Sustainable timber trade takes off in Foster

NEW LIFE: Foster’s Mike Bland gives new life to old timbers, turning them into mementos for the environmentally conscious

Grace Griffith

NOT only are TouchWood Timbers preserving the past with precious wooden keepsakes, they are minimising their carbon footprint by using recycled timbers – a win-win situation.

The Foster business, run by Mike Bland and his wife Milena, blossomed from Mike’s hobby into a business three years ago.

Their tree change from Melbourne was the catalyst for a lifestyle change too, with their sustainable, eco-friendly focus transferring to their timber trade.

From repurposed railway timbers, jetty timbers and discarded, established old growth timbers, Mike has made it his mission to rescue them from finding their way into landfill or onto the fire.

By up-cycling timbers, Mike also hopes to do his part to stop more trees getting the chop.

“We won’t fell a tree, we only take a tree when they have died or are wind fallen,” he said.

“We bring them into our sawmill and repurpose them into serving platters, chopping boards, and are now branching out with that too and building furniture, kitchen tables, bench tops, bathroom vanities and a range of different products.”

Not only is this approach practical and eco-friendly, but recycled, old growth timbers just look better.

“The forestry industry is focusing on sustainable timbers, which are grown in a plantation in controlled conditions, and they tend to be a little bit plain,” Mike said.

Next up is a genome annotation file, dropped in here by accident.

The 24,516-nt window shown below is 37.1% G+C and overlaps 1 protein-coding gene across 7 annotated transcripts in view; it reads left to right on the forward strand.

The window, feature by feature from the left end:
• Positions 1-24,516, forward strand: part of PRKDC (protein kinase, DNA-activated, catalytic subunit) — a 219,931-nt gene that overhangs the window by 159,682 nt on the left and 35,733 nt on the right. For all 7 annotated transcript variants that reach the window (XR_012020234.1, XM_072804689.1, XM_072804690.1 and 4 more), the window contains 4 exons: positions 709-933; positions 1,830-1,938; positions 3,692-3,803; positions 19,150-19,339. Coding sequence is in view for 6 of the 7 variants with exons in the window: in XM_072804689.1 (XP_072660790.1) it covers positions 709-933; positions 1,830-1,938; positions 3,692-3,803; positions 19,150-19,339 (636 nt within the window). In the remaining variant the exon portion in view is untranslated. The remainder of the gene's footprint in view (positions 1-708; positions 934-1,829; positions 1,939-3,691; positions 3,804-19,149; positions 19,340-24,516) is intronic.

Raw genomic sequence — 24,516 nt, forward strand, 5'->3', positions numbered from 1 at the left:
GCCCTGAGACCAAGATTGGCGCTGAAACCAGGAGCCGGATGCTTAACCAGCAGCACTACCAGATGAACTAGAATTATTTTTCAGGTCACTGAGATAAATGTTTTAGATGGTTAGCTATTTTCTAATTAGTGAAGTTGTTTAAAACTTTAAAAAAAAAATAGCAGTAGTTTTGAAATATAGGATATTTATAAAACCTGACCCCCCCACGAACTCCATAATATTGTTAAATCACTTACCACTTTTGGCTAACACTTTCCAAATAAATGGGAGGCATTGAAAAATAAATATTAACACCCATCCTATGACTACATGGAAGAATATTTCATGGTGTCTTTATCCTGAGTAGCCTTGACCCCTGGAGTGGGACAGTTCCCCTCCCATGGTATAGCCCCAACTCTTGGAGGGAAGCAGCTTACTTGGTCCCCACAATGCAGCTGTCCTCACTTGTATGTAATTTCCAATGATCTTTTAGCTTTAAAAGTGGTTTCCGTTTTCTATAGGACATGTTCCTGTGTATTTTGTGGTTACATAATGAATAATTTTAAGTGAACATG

“When trees grow in the wild they are subjected to wind and frost and a variety of weather conditions, so it creates more interesting features in the timber.

“For instance, cracking in the timber gives it character and is interesting to look at. People tend to be drawn to well featured timbers more than plantation wood.”

The change in the forestry industry also means these old growth timbers are becoming rarer.

 “The products that seem to be the most popular at the moment are ones made from the old Long Jetty Port Welshpool timbers,” Mike said.

The yellow stringybark timbers originated from the Woodside area and were around 100 years old when they were felled for the jetty during the mid 1930s.

“We secured access to a quantity of the old timbers when it was rebuilt. It’s been popular with locals for that heritage feel. Most of the locals know of the jetty and have a connection to it,” Mike said.

“It’s a keepsake. It gives them a connection to the past.”

The duo has been selling their timber products online and at local markets but hope to continue to grow their business.

“Our products can be customised to your individual requirements or made in larger quantities and have been supplied to many of our local cafes, clubs, pubs and restaurants in the area,” Mike said.

“Our goal is to minimise our carbon footprint during the production of our sustainable, eco-friendly and affordable range of quality timber products.

“There is only so much left on our planet and we have to do what we can to preserve it.”

Short URL: http://thestar.com.au/?p=30176

Posted by on Oct 15 2019. Filed under Business, News. You can follow any responses to this entry through the RSS 2.0. You can leave a response or trackback to this entry

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